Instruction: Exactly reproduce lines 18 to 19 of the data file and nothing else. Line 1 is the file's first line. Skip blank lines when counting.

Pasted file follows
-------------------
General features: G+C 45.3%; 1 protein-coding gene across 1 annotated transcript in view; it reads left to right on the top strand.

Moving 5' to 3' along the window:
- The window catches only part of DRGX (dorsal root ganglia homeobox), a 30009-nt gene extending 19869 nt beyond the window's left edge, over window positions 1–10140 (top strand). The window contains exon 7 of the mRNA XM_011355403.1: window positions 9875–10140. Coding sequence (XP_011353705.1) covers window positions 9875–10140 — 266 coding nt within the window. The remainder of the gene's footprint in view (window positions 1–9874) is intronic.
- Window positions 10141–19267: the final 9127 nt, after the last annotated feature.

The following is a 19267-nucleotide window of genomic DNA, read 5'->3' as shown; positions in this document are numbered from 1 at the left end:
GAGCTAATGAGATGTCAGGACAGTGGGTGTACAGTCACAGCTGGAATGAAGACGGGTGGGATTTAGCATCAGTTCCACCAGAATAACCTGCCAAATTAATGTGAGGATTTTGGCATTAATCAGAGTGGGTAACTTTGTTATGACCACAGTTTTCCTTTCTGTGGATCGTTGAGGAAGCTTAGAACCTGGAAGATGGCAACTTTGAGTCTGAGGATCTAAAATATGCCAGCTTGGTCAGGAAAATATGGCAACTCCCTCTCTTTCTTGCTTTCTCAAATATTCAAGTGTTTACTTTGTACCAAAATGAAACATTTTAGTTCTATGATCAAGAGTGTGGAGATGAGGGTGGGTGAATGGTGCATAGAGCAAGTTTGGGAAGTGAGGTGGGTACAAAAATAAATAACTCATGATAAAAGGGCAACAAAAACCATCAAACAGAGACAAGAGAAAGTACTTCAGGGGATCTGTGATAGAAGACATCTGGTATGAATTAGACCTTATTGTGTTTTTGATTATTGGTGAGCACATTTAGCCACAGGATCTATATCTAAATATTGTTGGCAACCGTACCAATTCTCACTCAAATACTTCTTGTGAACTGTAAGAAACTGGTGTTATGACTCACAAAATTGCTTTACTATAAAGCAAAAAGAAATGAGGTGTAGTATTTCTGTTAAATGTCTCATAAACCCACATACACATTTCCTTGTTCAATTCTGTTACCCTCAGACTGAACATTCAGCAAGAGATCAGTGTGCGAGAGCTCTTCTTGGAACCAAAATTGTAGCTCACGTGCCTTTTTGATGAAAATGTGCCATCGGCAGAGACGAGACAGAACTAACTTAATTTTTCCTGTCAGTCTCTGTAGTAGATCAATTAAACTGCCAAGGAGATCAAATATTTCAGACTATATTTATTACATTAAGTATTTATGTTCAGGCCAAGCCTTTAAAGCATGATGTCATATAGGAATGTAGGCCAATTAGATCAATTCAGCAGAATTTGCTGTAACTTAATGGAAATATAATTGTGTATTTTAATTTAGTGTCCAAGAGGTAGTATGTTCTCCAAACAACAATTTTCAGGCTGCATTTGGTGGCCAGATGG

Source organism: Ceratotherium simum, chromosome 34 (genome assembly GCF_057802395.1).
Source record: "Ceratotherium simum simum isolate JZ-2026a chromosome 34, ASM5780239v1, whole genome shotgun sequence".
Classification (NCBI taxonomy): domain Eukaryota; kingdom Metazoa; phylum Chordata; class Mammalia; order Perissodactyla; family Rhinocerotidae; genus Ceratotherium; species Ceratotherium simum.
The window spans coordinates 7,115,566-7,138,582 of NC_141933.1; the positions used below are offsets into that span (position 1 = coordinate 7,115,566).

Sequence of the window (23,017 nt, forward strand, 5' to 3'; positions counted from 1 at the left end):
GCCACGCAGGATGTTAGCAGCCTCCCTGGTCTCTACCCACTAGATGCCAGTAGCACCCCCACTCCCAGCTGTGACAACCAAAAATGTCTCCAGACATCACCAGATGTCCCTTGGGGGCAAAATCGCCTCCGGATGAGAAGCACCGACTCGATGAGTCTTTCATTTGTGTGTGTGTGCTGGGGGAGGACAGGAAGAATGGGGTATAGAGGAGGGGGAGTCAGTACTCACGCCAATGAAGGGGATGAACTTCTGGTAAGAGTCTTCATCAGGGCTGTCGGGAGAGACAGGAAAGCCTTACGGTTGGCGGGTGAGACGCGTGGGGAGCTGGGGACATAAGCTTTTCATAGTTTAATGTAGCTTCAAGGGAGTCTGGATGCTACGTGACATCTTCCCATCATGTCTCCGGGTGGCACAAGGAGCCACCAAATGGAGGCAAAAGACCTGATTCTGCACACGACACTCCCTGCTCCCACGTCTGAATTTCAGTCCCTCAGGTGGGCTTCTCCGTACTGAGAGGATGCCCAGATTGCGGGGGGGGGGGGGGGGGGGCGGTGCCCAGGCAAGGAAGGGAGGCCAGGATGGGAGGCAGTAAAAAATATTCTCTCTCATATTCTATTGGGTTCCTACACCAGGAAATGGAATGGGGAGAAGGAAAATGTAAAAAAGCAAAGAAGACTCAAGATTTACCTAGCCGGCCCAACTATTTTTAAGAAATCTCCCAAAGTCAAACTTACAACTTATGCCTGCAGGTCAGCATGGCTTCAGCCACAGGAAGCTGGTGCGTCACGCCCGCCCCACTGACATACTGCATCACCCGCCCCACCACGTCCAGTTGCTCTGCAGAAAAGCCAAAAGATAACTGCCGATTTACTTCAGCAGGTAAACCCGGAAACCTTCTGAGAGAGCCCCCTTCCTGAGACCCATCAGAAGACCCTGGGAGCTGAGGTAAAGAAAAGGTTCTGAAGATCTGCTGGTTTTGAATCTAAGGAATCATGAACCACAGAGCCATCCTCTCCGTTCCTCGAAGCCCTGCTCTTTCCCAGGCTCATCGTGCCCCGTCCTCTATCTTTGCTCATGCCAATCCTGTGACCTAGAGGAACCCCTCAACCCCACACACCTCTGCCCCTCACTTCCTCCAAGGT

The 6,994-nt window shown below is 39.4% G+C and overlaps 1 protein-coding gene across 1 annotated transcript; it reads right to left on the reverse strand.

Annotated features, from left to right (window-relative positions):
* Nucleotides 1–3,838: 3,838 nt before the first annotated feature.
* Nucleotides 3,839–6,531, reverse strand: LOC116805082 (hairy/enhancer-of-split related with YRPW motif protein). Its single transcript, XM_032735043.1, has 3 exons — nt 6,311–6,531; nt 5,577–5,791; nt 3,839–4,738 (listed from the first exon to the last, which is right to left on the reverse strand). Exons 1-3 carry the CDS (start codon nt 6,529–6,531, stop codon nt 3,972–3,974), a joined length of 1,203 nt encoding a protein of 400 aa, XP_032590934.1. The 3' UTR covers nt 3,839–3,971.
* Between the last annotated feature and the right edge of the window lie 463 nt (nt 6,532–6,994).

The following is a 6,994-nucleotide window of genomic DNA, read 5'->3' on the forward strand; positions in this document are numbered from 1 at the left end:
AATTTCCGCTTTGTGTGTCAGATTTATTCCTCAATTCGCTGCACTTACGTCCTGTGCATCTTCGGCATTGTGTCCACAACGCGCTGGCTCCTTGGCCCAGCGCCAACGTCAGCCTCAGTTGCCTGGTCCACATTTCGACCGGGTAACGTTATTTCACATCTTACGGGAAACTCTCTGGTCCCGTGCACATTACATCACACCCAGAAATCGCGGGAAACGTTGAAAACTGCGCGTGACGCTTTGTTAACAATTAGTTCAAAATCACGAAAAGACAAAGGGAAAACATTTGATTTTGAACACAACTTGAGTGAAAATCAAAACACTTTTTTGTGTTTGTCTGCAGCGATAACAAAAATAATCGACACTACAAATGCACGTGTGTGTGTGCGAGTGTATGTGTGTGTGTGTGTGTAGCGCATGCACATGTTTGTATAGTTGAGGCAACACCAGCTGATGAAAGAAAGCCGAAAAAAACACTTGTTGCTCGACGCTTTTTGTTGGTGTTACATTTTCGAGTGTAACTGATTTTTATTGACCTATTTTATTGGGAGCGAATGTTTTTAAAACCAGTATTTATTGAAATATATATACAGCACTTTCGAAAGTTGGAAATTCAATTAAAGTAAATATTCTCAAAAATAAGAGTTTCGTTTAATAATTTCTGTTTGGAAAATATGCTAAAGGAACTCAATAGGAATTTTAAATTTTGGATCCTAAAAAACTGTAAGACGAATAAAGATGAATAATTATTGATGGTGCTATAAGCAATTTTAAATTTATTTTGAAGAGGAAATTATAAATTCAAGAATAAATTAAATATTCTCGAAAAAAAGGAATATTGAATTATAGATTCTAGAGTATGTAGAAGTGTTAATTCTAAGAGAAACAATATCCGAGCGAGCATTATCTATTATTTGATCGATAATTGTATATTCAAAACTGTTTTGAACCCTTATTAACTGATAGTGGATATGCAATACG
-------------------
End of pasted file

The following is a 6,994-nucleotide window of genomic DNA, read 5'->3' on the forward strand; positions in this document are numbered from 1 at the left end:
AATTTCCGCTTTGTGTGTCAGATTTATTCCTCAATTCGCTGCACTTACGTCCTGTGCATCTTCGGCATTGTGTCCACAACGCGCTGGCTCCTTGGCCCAGCGCCAACGTCAGCCTCAGTTGCCTGGTCCACATTTCGACCGGGTAACGTTATTTCACATCTTACGGGAAACTCTCTGGTCCCGTGCACATTACATCACACCCAGAAATCGCGGGAAACGTTGAAAACTGCGCGTGACGCTTTGTTAACAATTAGTTCAAAATCACGAAAAGACAAAGGGAAAACATTTGATTTTGAACACAACTTGAGTGAAAATCAAAACACTTTTTTGTGTTTGTCTGCAGCGATAACAAAAATAATCGACACTACAAATGCACGTGTGTGTGTGCGAGTGTATGTGTGTGTGTGTGTGTAGCGCATGCACATGTTTGTATAGTTGAGGCAACACCAGCTGATGAAAGAAAGCCGAAAAAAACACTTGTTGCTCGACGCTTTTTGTTGGTGTTACATTTTCGAGTGTAACTGATTTTTATTGACCTATTTTATTGGGAGCGAATGTTTTTAAAACCAGTATTTATTGAAATATATATACAGCACTTTCGAAAGTTGGAAATTCAATTAAAGTAAATATTCTCAAAAATAAGAGTTTCGTTTAATAATTTCTGTTTGGAAAATATGCTAAAGGAACTCAATAGGAATTTTAAATTTTGGATCCTAAAAAACTGTAAGACGAATAAAGATGAATAATTATTGATGGTGCTATAAGCAATTTTAAATTTATTTTGAAGAGGAAATTATAAATTCAAGAATAAATTAAATATTCTCGAAAAAAAGGAATATTGAATTATAGATTCTAGAGTATGTAGAAGTGTTAATTCTAAGAGAAACAATATCCGAGCGAGCATTATCTATTATTTGATCGATAATTGTATATTCAAAACTGTTTTGAACCCTTATTAACTGATAGTGGATATGCAATACG